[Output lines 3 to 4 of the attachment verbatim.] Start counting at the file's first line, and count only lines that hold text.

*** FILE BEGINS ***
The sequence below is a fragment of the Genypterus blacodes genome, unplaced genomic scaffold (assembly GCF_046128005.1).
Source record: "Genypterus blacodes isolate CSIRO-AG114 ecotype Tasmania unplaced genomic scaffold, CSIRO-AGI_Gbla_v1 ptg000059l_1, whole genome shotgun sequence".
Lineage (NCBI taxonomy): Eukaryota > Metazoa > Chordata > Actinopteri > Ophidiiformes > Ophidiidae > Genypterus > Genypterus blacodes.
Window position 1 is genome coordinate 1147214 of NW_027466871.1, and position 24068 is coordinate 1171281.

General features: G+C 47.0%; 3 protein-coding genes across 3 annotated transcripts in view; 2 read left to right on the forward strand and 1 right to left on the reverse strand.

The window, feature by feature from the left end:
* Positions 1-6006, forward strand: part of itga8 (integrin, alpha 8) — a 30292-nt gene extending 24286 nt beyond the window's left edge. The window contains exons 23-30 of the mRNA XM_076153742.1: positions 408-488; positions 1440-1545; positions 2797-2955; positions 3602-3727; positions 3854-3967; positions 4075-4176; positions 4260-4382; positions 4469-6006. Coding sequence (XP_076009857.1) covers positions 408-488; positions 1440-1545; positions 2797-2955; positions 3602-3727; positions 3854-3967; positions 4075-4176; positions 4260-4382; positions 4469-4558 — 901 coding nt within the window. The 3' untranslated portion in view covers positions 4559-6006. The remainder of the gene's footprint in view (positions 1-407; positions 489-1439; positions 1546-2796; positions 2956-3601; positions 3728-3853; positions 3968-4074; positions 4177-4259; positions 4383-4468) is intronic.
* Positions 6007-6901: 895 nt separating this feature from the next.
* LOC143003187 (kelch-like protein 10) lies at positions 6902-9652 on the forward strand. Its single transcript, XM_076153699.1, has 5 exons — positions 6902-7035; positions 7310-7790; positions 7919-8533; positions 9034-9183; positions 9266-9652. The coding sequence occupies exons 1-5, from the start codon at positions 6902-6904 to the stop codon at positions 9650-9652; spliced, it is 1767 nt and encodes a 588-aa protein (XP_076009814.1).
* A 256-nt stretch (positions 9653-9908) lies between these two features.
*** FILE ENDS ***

Lineage (NCBI taxonomy): Eukaryota > Metazoa > Chordata > Actinopteri > Ophidiiformes > Ophidiidae > Genypterus > Genypterus blacodes.
Window position 1 is genome coordinate 1147214 of NW_027466871.1, and position 24068 is coordinate 1171281.